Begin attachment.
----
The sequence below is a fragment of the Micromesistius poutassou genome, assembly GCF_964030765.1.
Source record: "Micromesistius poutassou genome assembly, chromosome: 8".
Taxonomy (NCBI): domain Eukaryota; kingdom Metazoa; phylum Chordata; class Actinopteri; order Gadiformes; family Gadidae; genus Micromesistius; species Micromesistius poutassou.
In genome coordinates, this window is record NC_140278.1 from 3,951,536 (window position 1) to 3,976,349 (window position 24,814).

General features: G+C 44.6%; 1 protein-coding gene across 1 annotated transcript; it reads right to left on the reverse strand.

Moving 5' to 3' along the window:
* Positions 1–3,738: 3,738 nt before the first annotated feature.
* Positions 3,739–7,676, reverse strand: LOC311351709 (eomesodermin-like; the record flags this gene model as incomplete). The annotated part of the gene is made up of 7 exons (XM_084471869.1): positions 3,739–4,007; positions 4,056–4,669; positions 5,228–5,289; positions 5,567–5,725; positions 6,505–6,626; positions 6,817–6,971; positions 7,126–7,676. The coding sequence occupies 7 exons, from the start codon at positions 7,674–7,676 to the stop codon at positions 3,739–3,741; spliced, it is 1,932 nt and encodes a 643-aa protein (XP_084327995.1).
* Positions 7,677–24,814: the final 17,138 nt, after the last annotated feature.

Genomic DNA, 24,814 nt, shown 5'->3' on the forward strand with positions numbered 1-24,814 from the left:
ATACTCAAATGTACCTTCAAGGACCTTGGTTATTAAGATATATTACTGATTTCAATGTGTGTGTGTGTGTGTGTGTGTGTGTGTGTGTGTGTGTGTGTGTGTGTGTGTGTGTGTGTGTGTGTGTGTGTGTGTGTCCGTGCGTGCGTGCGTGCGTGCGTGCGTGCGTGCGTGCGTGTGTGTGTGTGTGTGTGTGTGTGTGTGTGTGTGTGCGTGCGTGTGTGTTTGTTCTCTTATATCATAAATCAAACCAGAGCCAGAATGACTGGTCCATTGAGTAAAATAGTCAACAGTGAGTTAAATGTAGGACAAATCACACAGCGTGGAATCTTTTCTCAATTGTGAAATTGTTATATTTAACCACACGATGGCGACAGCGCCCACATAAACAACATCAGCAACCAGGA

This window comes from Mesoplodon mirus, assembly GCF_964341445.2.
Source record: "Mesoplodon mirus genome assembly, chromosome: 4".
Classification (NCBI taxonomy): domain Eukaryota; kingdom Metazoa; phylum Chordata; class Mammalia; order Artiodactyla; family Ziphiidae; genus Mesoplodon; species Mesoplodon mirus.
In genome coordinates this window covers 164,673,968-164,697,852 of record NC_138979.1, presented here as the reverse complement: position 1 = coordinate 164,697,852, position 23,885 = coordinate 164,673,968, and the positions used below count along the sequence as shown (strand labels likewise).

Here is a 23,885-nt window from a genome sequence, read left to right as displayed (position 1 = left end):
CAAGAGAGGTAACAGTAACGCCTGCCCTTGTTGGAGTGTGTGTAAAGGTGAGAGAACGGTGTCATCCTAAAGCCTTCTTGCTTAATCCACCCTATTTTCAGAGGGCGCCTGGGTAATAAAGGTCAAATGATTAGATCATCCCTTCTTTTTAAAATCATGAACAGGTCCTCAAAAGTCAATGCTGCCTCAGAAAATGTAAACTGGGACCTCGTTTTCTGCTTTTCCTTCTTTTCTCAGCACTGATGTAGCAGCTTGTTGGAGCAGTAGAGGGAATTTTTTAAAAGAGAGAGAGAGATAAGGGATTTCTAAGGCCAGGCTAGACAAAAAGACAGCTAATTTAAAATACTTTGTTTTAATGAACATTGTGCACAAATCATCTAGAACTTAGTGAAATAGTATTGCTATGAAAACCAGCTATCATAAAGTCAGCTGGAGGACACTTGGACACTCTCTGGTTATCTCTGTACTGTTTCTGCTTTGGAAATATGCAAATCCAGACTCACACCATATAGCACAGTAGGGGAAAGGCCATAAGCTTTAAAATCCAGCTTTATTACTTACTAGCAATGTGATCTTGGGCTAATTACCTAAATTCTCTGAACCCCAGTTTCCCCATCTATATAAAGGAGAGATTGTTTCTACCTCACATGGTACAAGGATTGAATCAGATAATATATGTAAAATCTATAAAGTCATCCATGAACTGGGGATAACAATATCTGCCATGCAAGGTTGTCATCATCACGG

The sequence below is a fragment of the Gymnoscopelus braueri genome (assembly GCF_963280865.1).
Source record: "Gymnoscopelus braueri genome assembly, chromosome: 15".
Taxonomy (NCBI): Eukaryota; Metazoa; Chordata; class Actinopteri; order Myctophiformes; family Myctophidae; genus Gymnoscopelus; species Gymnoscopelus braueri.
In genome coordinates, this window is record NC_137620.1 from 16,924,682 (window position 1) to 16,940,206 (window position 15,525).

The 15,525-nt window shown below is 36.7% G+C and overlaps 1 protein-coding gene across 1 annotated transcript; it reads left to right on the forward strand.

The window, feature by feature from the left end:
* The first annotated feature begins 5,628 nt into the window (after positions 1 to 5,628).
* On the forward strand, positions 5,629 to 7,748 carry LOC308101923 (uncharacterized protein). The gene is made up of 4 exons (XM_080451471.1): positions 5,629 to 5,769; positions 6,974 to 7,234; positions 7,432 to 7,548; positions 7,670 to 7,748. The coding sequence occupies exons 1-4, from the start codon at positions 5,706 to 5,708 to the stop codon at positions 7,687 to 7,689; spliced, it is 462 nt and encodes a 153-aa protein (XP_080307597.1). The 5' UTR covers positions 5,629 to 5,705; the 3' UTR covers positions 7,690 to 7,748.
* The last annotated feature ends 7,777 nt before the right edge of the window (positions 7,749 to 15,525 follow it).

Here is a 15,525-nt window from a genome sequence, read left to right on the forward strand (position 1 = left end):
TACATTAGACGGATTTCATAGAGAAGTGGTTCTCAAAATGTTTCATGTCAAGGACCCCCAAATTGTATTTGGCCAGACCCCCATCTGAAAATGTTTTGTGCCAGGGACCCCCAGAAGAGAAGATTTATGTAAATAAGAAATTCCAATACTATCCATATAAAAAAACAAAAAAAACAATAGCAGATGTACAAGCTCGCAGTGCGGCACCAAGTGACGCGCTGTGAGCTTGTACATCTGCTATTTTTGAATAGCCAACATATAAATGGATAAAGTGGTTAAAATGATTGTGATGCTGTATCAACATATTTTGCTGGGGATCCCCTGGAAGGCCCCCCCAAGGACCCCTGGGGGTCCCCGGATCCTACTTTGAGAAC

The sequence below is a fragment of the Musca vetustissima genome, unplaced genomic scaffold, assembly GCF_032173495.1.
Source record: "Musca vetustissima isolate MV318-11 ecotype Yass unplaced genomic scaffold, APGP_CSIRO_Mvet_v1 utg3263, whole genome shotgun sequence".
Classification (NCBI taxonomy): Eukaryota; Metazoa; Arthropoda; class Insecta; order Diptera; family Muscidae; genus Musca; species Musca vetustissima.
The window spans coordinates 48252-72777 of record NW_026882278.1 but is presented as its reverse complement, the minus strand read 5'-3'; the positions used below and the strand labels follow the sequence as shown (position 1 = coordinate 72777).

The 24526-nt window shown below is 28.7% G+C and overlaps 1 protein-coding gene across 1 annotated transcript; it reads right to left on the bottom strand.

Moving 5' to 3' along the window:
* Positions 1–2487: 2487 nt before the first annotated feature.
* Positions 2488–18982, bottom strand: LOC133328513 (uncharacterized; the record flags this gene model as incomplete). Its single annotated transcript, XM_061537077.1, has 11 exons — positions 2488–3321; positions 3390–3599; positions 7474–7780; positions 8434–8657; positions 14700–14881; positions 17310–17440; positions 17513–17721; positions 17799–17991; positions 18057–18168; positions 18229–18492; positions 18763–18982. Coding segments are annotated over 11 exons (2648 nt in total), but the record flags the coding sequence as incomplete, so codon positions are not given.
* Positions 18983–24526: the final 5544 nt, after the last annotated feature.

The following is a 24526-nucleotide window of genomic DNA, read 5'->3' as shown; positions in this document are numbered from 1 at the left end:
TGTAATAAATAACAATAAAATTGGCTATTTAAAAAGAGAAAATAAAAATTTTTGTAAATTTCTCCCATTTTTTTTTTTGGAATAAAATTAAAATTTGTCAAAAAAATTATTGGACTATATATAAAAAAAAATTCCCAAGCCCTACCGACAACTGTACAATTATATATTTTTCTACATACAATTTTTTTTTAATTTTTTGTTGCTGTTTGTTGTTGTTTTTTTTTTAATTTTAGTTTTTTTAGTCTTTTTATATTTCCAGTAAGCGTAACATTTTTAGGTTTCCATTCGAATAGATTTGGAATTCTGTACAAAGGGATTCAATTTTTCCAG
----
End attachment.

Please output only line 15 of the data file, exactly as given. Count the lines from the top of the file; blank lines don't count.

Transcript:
In genome coordinates this window covers 164,673,968-164,697,852 of record NC_138979.1, presented here as the reverse complement: position 1 = coordinate 164,697,852, position 23,885 = coordinate 164,673,968, and the positions used below count along the sequence as shown (strand labels likewise).